This weekend is both Father’s Day and a special celebration called “Juneteenth.” Stores are selling associated celebratory products and, in some locations, fireworks. Radio and TV ads are becoming more prominent with a call to remember, and some government institutions are taking Monday off in observance of the holiday. The profitability of commercialization has prompted many businesses to market their wares, sometimes with cultural backlash for their tone-deafness to the reality of the event. Celebration of freedom requires more than color-coded ice cream and t-shirts.
On January 1, 1863, President Abraham Lincoln signed the Emancipation Proclamation to free all slaves within Confederate states. It took two and a half years, though, for that news to reach slaves in Texas as US soldiers arrived in Galveston on June 19, 1865. Immediately, a celebration began with praise to God, singing, and dancing. For anyone living with modern communication and media, the fact that it took over two years for the news to reach Texas is astonishing, but the simultaneous fact that slaves had been freed and were still living in subjection for that whole time is heartbreaking. The estimated 250,000 slaves had heard of the war, but they had not heard of the victory.
Reminiscent of what it means to hear good news late is the story of Paul traveling on a mission trip through Ephesus in Acts 19. Paul met twelve Jewish guys who had turned from their sins and received baptism for repentance (Acts 19:4). But when he questioned them about their faith in Jesus and the concurrent reception of the Holy Spirit, they answered that they had never heard this news (Acts 19:2). Here were a group of guys who had entered into a spiritual war by recognizing their sins, but they had not heard how the gospel of Jesus had paid for their spiritual freedom and given them God the Spirit to indwell them with victory. Paul informed them and baptized them with a separate baptism to symbolize their faith in Jesus.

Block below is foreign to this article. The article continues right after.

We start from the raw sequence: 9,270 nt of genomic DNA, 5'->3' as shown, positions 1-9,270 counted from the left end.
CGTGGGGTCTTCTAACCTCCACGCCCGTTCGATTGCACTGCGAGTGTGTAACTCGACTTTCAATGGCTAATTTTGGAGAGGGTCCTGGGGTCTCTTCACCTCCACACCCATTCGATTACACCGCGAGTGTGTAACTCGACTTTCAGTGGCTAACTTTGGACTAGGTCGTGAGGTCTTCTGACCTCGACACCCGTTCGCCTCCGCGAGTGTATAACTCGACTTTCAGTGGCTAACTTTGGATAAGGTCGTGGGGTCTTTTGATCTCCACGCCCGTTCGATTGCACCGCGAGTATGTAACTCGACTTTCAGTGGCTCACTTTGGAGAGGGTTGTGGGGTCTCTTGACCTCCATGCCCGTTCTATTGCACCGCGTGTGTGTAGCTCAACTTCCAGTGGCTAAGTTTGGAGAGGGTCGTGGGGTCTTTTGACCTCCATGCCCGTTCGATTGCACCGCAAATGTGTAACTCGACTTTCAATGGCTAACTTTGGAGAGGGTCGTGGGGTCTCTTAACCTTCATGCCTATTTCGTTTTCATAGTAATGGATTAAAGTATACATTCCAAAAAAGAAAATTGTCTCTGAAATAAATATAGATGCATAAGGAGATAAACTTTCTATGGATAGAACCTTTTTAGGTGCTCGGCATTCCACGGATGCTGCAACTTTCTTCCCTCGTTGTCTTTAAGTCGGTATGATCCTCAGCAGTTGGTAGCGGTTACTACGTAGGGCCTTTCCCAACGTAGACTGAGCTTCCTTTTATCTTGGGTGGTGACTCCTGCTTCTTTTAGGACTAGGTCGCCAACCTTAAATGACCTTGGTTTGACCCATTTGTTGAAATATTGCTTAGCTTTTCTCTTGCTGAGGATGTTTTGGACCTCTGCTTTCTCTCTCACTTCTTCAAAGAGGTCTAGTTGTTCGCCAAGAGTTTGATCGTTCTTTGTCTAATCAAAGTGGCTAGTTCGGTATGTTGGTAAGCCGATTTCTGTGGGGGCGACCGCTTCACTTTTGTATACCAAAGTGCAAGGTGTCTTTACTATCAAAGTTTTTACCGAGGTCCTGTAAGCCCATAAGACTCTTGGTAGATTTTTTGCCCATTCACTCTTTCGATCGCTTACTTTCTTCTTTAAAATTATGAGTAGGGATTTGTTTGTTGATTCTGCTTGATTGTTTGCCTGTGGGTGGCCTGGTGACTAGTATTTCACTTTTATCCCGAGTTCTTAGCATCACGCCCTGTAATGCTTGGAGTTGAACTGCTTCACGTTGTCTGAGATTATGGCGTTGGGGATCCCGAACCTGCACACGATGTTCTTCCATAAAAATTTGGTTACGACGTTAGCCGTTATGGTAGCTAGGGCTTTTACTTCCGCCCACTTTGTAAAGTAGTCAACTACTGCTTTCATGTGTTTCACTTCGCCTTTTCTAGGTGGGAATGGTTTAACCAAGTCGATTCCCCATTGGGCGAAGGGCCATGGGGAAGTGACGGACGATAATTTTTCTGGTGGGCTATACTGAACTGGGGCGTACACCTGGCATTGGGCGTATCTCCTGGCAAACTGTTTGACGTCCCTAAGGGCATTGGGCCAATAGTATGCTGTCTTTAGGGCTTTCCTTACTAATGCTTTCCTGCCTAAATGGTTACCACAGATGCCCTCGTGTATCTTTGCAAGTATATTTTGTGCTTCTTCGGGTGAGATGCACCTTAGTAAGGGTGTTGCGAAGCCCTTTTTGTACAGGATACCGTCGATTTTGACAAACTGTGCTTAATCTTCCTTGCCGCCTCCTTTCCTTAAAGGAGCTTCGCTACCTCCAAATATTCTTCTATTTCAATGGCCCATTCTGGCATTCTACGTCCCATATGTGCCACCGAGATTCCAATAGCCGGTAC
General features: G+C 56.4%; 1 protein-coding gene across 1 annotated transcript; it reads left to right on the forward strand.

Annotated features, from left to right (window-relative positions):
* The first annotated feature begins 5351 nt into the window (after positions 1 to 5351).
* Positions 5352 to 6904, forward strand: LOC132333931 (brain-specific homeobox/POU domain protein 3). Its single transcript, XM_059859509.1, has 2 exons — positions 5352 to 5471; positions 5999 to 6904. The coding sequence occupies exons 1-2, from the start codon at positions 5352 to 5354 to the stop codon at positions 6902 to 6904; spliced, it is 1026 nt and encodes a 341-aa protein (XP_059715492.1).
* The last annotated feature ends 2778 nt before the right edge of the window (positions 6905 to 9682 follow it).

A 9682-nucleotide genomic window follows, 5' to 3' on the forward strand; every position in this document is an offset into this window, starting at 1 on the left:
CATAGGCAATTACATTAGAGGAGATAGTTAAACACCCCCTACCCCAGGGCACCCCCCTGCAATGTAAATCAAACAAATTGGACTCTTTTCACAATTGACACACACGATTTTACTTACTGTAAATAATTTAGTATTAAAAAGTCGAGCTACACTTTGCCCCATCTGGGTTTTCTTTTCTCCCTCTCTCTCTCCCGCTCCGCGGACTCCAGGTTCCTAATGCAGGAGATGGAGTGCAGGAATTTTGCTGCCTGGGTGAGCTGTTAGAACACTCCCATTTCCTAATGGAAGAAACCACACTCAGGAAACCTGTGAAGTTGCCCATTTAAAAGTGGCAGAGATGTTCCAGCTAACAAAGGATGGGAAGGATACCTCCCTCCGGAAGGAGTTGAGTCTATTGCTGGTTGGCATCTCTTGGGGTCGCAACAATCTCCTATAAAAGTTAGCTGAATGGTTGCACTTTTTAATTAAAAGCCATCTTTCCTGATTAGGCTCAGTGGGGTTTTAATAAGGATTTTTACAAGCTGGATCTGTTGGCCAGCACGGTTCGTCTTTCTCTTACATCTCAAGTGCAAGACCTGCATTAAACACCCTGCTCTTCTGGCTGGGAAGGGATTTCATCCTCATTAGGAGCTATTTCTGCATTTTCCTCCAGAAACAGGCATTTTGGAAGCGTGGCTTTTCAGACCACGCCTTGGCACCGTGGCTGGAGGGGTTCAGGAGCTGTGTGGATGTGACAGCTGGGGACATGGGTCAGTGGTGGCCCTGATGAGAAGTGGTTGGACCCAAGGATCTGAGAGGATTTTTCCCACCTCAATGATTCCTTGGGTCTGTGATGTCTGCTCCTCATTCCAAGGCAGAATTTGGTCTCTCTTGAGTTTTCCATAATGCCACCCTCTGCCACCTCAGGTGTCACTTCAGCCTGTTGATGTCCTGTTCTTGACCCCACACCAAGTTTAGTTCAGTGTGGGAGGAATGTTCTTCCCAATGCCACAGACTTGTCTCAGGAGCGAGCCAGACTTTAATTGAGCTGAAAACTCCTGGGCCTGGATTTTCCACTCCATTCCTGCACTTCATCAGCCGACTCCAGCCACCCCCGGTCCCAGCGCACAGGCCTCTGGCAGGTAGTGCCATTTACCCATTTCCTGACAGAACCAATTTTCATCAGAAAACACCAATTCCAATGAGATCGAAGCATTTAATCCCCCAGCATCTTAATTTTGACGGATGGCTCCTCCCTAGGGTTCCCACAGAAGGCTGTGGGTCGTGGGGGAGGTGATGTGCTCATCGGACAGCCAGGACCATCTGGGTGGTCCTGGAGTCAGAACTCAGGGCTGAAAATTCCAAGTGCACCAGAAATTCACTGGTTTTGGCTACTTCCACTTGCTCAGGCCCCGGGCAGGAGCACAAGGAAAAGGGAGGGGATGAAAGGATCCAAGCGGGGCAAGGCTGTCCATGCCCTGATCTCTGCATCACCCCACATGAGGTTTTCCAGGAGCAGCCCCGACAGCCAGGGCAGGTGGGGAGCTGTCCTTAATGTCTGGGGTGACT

Recent statistics show that over two-thirds of the world’s population has nothing to do with Christianity, and almost a third have never even heard the name of Jesus. Many have turned to various religions to follow empty rituals and offer useless self-atonement. Many face spiritual battles with demonic forces who work to keep them in spiritual darkness. According to data from 2017, around 150,000 people die every day around the world (65 million each year). Statistically, that means over 100,000 people a day enter into hell, and almost 50,000 of them never even hear the good news that Jesus saves. As Southern Baptists, we have employed thousands of full-time missionaries to go into all the world, and hundreds of thousands of Southern Baptists go on short-term mission trips every year. As we celebrate the earthly victories in our cultures and churches, let us also remember that many more still wait in darkness, oblivious to their potential freedom. Let us not be content with our missions t-shirts of past trips. May we not be tone-deaf to the billions of people for whom a gospel witness could break their spiritual chains, and may we be more on mission now than we ever have been.
Buck Burch is the State Missions Catalyst for the Georgia Baptist Mission Board.
No comments on this item Please log in to comment by clicking here